This chapter of my 1980 paper on the planning task in organizations looks at the issue of control. The question here is to what extent – if at all – the view of organizational dynamics embodied in the paper reflects that contained in Informal Coalitions. And, if so, what inferences we might draw from it in relation to the 'parallel' task of facilitating organizational change (see Footnote).
This chapter repeated one of the primary themes of the original paper; that is, that planning and control are the responsibility of line managers, not of the planner. In this respect, as reflected in extracts from the paper in earlier posts, it echoes the point made in the book that change leadership is a line management task.
However, when looking at an organization as a complex social process, the issue of control is seen to be paradoxical. That is, managers are both ‘in control’ and ‘not in control’ at the same time. In Informal Coalitions, I call this “the leadership paradox”. Philip Streatfield describes this same notion as “the paradox of control”, in his book of the same title. So, when the original paper talks of managers as being in control of the organization’s resources, this is only partially the case.
- Extract #23 – Acknowledging the fundamental role of perception, interpretation and evaluation in the emergence of organizational outcomes.
“For the information yielded by controls to become grounds for action, a ‘translation’ is required. The manager’s perception of the control information is ultimately the device which gives meaning to the information and which provides the basis for controlling activities in ways which are consistent with his (sic) expectations of the future.”
Although this extract recognizes the pivotal role of perception, interpretation and evaluation in the meaning-making process, there is an implicit assumption in the paper that this process stops at the manager. Today I would say that everyone is involved in the sense-making and action-taking process through which outcomes emerge, not just managers. Power differences will be significant, of course. And the potential to influence outcomes will vary widely. Nevertheless, what might seem to be clear instructions issued by managers, or straightforward control information produced by management information systems, are always viewed and acted upon in the specific circumstances and from the specific viewpoint of specific people at a specific time. So, the transition from intention to action is always mediated by this situation-specific process of perception, interpretation and evaluation.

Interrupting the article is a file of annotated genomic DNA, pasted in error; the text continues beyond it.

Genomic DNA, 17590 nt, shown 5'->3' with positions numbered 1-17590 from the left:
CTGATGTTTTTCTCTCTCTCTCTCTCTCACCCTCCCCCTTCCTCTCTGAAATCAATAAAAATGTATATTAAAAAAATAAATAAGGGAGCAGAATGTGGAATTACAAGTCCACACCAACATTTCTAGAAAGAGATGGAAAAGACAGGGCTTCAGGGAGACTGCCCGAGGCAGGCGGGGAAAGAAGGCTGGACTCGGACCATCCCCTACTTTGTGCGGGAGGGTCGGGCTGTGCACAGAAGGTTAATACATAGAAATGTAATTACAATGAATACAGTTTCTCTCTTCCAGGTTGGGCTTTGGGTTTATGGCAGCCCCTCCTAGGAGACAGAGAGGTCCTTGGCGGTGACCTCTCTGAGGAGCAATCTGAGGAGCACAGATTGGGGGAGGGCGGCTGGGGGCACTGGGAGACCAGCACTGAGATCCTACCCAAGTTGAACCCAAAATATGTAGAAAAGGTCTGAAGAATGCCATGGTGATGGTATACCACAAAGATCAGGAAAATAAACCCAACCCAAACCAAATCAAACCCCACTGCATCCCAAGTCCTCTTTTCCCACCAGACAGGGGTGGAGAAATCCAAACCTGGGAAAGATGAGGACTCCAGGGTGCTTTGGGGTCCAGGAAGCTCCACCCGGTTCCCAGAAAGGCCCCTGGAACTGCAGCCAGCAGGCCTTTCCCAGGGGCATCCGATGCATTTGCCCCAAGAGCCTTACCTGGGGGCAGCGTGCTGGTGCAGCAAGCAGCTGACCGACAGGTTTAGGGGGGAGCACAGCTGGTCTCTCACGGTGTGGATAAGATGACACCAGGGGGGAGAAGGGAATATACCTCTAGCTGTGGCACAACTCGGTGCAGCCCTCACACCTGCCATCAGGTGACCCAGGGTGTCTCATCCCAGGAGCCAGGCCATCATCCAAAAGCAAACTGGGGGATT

- Extract #24 – Facilitating performance - not policing compliance with the plan.
“The tendency to include the measurement and reporting of performance as part of the planner’s task is perhaps based on a misconception about the purpose of management controls. Several writers state that the aim of control is to assume that results of operations conform as closely as possible to plans. This is certainly the case when considering a mechanistic system, such as the control of the electrical load on a turbo-generator …[but] this idea of control is essentially inconsistent with that used in this study … Anthony (Planning and Control Systems: A Framework for Analysis, 1965) observes that top management require middle management to react to the events that actually occur, not to those that might have occurred had the real world been kind enough to conform to the planning assumptions.”
I’ve repeated Anthony’s point many times over the years; although I would now say “anticipate and respond”, rather than simply “react”. Also, the earlier comment about the original paper talking of decision-making as it was solely a task of management, applies equally here.
The next two chapters of the paper look at the implications of uncertainty and complexity for the planning task. These dynamics are fundamental to the informal coalitions perspective. But the paper pre-dated by many years my interest in (or even awareness of) organizational complexity in the 'complex social process' sense. So I'm intrigued to see how I interpreted these concepts in 1980 and whether or not the inferences I drew at that time have any resonance today.
This is one of a series of posts that draws extracts from a 1980 paper on the nature of the specialist planning task in organizations. The challenge is to see if and how this might relate to the view of organizational dynamics that is embodied in informal coalitions. More of the background can be found in the initial, context-setting post: Re-membering the past – The seeds of informal coalitions? Extract numbers follow on from those in earlier posts in the series.
Earlier posts in the series include: